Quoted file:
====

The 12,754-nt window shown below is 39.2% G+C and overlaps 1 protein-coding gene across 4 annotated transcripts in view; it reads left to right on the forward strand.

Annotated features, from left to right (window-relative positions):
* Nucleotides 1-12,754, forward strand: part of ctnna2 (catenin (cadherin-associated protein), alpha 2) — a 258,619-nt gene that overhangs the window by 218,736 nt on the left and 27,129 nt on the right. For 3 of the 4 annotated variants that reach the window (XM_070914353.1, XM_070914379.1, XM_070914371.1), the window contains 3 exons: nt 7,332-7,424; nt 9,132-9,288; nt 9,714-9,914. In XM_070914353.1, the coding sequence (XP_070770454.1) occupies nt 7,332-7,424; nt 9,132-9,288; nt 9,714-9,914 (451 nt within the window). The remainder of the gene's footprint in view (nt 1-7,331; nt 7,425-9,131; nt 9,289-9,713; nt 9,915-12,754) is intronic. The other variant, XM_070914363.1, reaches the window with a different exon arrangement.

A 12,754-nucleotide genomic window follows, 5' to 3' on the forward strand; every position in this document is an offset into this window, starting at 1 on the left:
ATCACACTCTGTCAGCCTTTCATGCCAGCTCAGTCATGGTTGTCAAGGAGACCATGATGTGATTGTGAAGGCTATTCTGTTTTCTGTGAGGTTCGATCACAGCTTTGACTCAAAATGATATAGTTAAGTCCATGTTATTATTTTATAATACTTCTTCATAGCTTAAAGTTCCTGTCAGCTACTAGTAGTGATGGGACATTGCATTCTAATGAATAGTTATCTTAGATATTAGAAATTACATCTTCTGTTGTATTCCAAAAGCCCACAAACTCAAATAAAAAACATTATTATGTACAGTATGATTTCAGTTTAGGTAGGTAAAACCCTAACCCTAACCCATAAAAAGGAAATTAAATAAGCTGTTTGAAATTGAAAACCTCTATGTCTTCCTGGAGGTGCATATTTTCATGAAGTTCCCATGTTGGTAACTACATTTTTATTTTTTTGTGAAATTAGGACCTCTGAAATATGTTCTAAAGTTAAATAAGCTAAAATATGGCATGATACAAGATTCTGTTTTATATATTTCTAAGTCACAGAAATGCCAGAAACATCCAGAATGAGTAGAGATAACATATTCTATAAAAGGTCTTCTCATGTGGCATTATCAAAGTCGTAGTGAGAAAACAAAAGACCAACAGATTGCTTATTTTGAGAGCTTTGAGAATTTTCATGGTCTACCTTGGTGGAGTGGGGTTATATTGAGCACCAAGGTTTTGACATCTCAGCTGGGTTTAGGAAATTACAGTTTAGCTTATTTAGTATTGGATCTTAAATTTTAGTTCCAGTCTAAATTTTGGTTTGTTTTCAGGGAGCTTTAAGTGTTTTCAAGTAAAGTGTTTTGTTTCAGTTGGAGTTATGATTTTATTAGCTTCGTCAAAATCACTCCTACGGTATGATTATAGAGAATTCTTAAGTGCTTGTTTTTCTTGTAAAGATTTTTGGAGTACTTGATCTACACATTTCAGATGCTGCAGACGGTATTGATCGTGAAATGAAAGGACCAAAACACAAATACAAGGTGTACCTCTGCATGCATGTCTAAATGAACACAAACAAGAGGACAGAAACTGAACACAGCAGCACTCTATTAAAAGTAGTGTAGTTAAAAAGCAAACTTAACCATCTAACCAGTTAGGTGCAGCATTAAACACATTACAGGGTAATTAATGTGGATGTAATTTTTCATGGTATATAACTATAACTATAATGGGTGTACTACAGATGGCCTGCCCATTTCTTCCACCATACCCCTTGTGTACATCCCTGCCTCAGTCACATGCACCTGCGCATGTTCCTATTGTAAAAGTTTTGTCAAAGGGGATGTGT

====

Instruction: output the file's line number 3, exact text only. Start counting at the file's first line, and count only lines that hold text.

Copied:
* Nucleotides 1-12,754, forward strand: part of ctnna2 (catenin (cadherin-associated protein), alpha 2) — a 258,619-nt gene that overhangs the window by 218,736 nt on the left and 27,129 nt on the right. For 3 of the 4 annotated variants that reach the window (XM_070914353.1, XM_070914379.1, XM_070914371.1), the window contains 3 exons: nt 7,332-7,424; nt 9,132-9,288; nt 9,714-9,914. In XM_070914353.1, the coding sequence (XP_070770454.1) occupies nt 7,332-7,424; nt 9,132-9,288; nt 9,714-9,914 (451 nt within the window). The remainder of the gene's footprint in view (nt 1-7,331; nt 7,425-9,131; nt 9,289-9,713; nt 9,915-12,754) is intronic. The other variant, XM_070914363.1, reaches the window with a different exon arrangement.